Guidelines for Audiologists on the Benefits and Limitations of Genetic Testing Purpose This tutorial provides information to aid audiologists in determining when a referral for a genetics evaluation is appropriate for a patient with hearing loss. Direction is given on discussing the benefits and limitations of genetic testing with parents of children with hearing loss. Method Genetic patterns of ... Tutorial
Tutorial  |   December 01, 2015
Guidelines for Audiologists on the Benefits and Limitations of Genetic Testing
 
Author Affiliations & Notes
  • Danielle Mercer
    The Louisiana State University Health Sciences Center, New Orleans, LA
  • Disclosure: The author has declared that no competing interests existed at the time of publication.
    Disclosure: The author has declared that no competing interests existed at the time of publication. ×
  • Correspondence to Danielle Dionne Mercer: dmerc2@lsuhsc.edu
  • Editor and Associate Editor: Larry Humes
    Editor and Associate Editor: Larry Humes×
Article Information
Special Populations / Genetic & Congenital Disorders / Tutorial
Tutorial   |   December 01, 2015
Guidelines for Audiologists on the Benefits and Limitations of Genetic Testing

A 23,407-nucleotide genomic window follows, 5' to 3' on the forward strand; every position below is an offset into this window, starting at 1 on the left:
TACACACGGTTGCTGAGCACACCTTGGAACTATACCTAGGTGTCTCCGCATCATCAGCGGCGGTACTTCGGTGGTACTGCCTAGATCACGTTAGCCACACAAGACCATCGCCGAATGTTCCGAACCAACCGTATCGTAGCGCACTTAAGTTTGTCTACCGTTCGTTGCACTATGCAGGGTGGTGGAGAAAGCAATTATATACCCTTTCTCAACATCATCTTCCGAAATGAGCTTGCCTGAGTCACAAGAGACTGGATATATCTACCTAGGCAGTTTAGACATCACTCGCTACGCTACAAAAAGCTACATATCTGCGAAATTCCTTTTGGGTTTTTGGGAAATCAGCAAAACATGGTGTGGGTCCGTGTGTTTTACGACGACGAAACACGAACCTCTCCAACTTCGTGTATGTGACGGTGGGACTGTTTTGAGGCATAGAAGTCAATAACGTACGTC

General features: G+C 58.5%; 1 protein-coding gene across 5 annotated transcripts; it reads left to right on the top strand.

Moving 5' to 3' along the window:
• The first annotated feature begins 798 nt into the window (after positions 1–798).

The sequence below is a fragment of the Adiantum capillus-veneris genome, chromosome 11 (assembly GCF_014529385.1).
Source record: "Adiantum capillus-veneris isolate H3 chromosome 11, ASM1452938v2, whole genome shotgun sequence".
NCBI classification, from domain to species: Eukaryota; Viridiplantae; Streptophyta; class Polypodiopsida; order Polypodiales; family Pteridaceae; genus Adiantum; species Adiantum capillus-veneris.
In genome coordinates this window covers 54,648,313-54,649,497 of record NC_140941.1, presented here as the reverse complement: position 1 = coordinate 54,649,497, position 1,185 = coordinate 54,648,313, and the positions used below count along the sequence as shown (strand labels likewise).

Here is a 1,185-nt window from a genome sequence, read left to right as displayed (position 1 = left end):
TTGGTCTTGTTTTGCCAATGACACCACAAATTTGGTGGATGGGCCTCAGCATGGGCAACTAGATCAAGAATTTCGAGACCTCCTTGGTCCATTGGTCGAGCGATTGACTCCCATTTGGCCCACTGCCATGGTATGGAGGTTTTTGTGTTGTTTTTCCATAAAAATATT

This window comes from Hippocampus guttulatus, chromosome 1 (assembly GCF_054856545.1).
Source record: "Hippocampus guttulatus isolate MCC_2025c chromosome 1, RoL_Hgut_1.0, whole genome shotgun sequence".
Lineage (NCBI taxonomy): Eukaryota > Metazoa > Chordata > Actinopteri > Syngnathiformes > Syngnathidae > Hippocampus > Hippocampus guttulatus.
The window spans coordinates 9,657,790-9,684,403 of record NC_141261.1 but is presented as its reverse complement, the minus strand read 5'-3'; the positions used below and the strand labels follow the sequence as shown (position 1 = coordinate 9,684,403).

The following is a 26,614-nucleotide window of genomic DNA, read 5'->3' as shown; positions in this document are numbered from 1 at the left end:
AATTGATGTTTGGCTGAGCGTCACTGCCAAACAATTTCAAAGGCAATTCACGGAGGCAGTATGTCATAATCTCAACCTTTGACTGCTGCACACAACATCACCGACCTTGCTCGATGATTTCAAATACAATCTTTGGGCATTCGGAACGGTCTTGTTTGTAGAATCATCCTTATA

American Journal of Audiology, December 2015, Vol. 24, 451-461. doi:10.1044/2015_AJA-15-0010
History: Received January 17, 2015 , Revised April 26, 2015 , Accepted May 17, 2015
 
American Journal of Audiology, December 2015, Vol. 24, 451-461. doi:10.1044/2015_AJA-15-0010
History: Received January 17, 2015; Revised April 26, 2015; Accepted May 17, 2015

Purpose This tutorial provides information to aid audiologists in determining when a referral for a genetics evaluation is appropriate for a patient with hearing loss. Direction is given on discussing the benefits and limitations of genetic testing with parents of children with hearing loss.

Method Genetic patterns of inheritance are reviewed, particularly in reference to syndromic and nonsyndromic forms of hearing loss. A review of pertinent literature was performed.

Conclusion Audiologists are in a unique position to facilitate investigation into the etiology of a patient's hearing loss. This is of high importance in genetic etiologies because the diagnosis can provide information on recurrence risks and other potential health implications. Suggestions are made to help audiologists recognize when a genetics referral is warranted, counsel patients and their parents about the benefits and limitations of genetic testing, and interpret genetic test results.

Acknowledgments
The author would like to thank Dr. Barbara Gordon-Wendt, LSUHSC Department of Communication Disorders Audiology Program Director, for editing this article and providing direction and encouragement for this project. The author would also like to thank Dr. Fern Tsien, LSUHSC Department of Genetics and Stanley F. Scott Cancer Center, for offering guidance and support through several genetics projects.
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